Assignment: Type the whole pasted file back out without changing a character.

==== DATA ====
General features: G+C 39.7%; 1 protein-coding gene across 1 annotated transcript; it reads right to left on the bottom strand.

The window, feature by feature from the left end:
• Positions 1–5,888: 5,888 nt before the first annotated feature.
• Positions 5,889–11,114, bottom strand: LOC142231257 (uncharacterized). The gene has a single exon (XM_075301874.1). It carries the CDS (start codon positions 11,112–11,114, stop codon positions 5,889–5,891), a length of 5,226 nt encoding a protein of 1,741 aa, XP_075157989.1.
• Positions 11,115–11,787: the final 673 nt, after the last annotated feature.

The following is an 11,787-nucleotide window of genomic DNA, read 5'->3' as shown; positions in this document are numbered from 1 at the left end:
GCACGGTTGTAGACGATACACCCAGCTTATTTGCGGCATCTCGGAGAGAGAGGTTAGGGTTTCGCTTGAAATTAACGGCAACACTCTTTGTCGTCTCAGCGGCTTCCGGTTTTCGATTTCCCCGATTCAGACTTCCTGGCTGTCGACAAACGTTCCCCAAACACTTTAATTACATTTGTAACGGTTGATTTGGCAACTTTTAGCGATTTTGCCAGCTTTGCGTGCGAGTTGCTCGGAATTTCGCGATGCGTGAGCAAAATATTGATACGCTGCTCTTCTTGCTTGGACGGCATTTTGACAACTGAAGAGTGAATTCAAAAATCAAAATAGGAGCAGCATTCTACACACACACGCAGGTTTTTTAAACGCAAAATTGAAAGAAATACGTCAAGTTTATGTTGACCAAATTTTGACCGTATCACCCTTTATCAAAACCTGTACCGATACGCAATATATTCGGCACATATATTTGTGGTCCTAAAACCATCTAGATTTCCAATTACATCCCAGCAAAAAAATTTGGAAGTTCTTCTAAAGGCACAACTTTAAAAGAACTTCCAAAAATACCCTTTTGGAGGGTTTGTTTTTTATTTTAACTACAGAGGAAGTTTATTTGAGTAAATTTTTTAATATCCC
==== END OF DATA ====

General features: G+C 39.7%; 1 protein-coding gene across 1 annotated transcript; it reads right to left on the bottom strand.

The window, feature by feature from the left end:
• Positions 1–5,888: 5,888 nt before the first annotated feature.
• Positions 5,889–11,114, bottom strand: LOC142231257 (uncharacterized). The gene has a single exon (XM_075301874.1). It carries the CDS (start codon positions 11,112–11,114, stop codon positions 5,889–5,891), a length of 5,226 nt encoding a protein of 1,741 aa, XP_075157989.1.
• Positions 11,115–11,787: the final 673 nt, after the last annotated feature.

The following is an 11,787-nucleotide window of genomic DNA, read 5'->3' as shown; positions in this document are numbered from 1 at the left end:
GCACGGTTGTAGACGATACACCCAGCTTATTTGCGGCATCTCGGAGAGAGAGGTTAGGGTTTCGCTTGAAATTAACGGCAACACTCTTTGTCGTCTCAGCGGCTTCCGGTTTTCGATTTCCCCGATTCAGACTTCCTGGCTGTCGACAAACGTTCCCCAAACACTTTAATTACATTTGTAACGGTTGATTTGGCAACTTTTAGCGATTTTGCCAGCTTTGCGTGCGAGTTGCTCGGAATTTCGCGATGCGTGAGCAAAATATTGATACGCTGCTCTTCTTGCTTGGACGGCATTTTGACAACTGAAGAGTGAATTCAAAAATCAAAATAGGAGCAGCATTCTACACACACACGCAGGTTTTTTAAACGCAAAATTGAAAGAAATACGTCAAGTTTATGTTGACCAAATTTTGACCGTATCACCCTTTATCAAAACCTGTACCGATACGCAATATATTCGGCACATATATTTGTGGTCCTAAAACCATCTAGATTTCCAATTACATCCCAGCAAAAAAATTTGGAAGTTCTTCTAAAGGCACAACTTTAAAAGAACTTCCAAAAATACCCTTTTGGAGGGTTTGTTTTTTATTTTAACTACAGAGGAAGTTTATTTGAGTAAATTTTTTAATATCCC